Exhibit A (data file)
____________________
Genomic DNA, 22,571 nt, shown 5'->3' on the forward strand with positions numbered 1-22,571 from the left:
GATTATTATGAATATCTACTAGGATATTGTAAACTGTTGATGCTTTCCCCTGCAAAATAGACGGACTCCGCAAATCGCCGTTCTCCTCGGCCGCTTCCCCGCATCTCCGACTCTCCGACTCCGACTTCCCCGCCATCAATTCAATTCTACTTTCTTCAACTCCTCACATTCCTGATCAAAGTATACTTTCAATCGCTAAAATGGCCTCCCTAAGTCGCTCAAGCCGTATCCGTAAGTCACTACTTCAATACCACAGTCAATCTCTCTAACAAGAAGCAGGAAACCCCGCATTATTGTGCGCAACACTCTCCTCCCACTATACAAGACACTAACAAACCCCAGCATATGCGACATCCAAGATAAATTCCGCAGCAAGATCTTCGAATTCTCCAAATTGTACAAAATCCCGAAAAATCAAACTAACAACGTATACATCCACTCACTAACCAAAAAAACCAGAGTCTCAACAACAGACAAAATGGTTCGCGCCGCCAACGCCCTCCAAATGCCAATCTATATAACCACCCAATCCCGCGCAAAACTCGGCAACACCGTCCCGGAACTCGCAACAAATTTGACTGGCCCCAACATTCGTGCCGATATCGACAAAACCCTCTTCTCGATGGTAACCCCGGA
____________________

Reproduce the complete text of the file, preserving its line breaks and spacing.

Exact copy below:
Genomic DNA, 22,571 nt, shown 5'->3' on the forward strand with positions numbered 1-22,571 from the left:
GATTATTATGAATATCTACTAGGATATTGTAAACTGTTGATGCTTTCCCCTGCAAAATAGACGGACTCCGCAAATCGCCGTTCTCCTCGGCCGCTTCCCCGCATCTCCGACTCTCCGACTCCGACTTCCCCGCCATCAATTCAATTCTACTTTCTTCAACTCCTCACATTCCTGATCAAAGTATACTTTCAATCGCTAAAATGGCCTCCCTAAGTCGCTCAAGCCGTATCCGTAAGTCACTACTTCAATACCACAGTCAATCTCTCTAACAAGAAGCAGGAAACCCCGCATTATTGTGCGCAACACTCTCCTCCCACTATACAAGACACTAACAAACCCCAGCATATGCGACATCCAAGATAAATTCCGCAGCAAGATCTTCGAATTCTCCAAATTGTACAAAATCCCGAAAAATCAAACTAACAACGTATACATCCACTCACTAACCAAAAAAACCAGAGTCTCAACAACAGACAAAATGGTTCGCGCCGCCAACGCCCTCCAAATGCCAATCTATATAACCACCCAATCCCGCGCAAAACTCGGCAACACCGTCCCGGAACTCGCAACAAATTTGACTGGCCCCAACATTCGTGCCGATATCGACAAAACCCTCTTCTCGATGGTAACCCCGGA